Let an ultra-intelligent machine be defined as a machine that can far surpass all the intellectual activities of any man however clever. Since the design of machines is one of these intellectual activities, an ultra-intelligent machine could design even better machines; there would then unquestionably be an “intelligence explosion,” and the intelligence of man would be left far behind. Thus the first ultra-intelligent machine is the last invention that man need ever make, provided that the machine is docile enough to tell us how to keep it under control. It is curious that this point is made so seldom outside of science fiction. It is sometimes worthwhile to take science fiction seriously. [9]

This was in 1963. After having lain dormant for a long time, the concept has given rise to a flurry of apocalyptic speculation (Bostrom, Tegmark, Harari, Lovelock). Opinion on the possibility of an Ultra Intelligent Machine is divided. There are those whose urgent concern is to prevent its realization. There are those who are resigned to, or even welcome, the advent of the UIM. Finally there are those who believe the possibility is near enough to nil not to worry.

I read Good as saying that an intelligent machine is unlikely have a level of intelligence that is in the same order of magnitude as that of humans. The lower limit is nil; such machines are familiar and ubiquitous. As we have seen here, there are machines whose level of intelligence, while debatable, is not such that visions of UIM arise. Good points out that there is no upper limit. Apparently Good views intelligence as totally ordered, that is, that any two intelligences can be compared with the result that they are equal, that one is greater than the other or the other way around.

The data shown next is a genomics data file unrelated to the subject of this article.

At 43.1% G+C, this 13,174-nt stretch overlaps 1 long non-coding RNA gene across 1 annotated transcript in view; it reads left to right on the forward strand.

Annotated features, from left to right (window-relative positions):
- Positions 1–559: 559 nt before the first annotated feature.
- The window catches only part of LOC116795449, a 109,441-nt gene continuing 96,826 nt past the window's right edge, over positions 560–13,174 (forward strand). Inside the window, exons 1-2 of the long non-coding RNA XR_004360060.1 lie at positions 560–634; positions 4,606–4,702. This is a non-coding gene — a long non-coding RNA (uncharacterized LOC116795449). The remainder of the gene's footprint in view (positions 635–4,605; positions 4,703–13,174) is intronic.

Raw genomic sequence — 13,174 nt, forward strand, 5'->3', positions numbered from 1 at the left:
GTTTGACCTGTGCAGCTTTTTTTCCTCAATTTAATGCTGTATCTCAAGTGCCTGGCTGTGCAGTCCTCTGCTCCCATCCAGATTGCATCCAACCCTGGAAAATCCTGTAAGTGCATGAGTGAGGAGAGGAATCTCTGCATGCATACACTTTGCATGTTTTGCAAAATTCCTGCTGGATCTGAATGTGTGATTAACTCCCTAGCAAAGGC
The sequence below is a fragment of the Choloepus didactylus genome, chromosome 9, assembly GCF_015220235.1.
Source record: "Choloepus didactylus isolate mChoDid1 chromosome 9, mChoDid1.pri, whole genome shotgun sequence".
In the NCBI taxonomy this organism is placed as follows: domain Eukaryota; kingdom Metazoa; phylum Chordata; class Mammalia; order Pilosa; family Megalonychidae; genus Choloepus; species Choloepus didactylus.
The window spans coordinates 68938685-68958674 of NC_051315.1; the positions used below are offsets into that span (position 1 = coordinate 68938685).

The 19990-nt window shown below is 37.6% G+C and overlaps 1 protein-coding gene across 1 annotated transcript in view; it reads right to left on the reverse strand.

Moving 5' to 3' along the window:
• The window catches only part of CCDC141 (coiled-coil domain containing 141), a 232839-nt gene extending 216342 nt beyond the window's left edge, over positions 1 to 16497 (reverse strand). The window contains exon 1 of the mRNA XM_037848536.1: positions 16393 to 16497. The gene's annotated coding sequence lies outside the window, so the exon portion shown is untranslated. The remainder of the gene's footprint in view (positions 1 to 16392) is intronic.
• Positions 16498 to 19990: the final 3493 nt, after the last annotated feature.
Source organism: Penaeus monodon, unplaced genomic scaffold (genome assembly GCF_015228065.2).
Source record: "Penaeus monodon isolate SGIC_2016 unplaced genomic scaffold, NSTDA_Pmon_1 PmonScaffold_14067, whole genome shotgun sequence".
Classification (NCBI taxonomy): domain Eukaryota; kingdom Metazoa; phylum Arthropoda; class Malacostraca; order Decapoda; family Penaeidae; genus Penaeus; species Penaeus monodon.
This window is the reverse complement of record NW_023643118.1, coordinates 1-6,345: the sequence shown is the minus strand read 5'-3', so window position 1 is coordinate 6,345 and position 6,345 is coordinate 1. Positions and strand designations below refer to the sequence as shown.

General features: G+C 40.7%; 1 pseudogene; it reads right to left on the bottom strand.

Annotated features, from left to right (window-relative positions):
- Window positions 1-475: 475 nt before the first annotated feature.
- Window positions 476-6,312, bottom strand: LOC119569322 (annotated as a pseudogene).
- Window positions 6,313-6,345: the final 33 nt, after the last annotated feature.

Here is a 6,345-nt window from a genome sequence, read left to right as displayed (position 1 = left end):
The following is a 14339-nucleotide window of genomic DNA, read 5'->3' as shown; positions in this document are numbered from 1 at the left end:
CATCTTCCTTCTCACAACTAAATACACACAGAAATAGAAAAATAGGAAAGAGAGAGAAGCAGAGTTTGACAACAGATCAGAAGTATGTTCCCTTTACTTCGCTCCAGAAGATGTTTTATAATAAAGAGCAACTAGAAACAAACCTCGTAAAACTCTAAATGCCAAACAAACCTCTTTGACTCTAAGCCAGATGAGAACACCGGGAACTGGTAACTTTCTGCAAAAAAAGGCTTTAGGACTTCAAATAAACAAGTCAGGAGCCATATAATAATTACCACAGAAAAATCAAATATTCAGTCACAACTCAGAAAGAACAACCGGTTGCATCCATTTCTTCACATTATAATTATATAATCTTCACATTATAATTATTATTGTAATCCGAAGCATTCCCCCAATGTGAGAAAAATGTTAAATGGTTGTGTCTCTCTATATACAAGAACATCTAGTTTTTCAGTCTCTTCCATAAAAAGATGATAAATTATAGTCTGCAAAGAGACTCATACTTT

I propose that intelligences are partially ordered, with comparability as an exception rather than the rule. Intelligences other than the human kind are likely to be incomparable, so alien rather than “ultra”. The case for powerful alien intelligences is suggested to me by Chomsky’s book What kind of creatures are we? [10].

The Materialist Thesis (MT) holds that all mental phenomena have a physical basis. This is universally accepted by scientists, but only in the weak sense that the alternative is inconceivable. Chomsky introduces a stronger version: our physical brain structure determines both the scope and limitations of what we can know. I shall refer to this as SMT, the Strong Materialist Thesis.

The SMT makes it interesting and even urgent to develop intelligences with a different physical substrate than the human brain and therefore with different scopes and different limitations. Such intelligences are the ones I call alien. The possibility of these is not suggested by Chomsky but seems to me a consequence of the SMT. Chomsky is concerned with the SMT.

It remains to give an idea how Chomsky justifies the SMT. As for the MT, it is hard to disagree, but it is inconsequential. The SMT is consequential, but is hard to believe. Chomsky justifies the SMT in two chapters of [10]. An outline follows.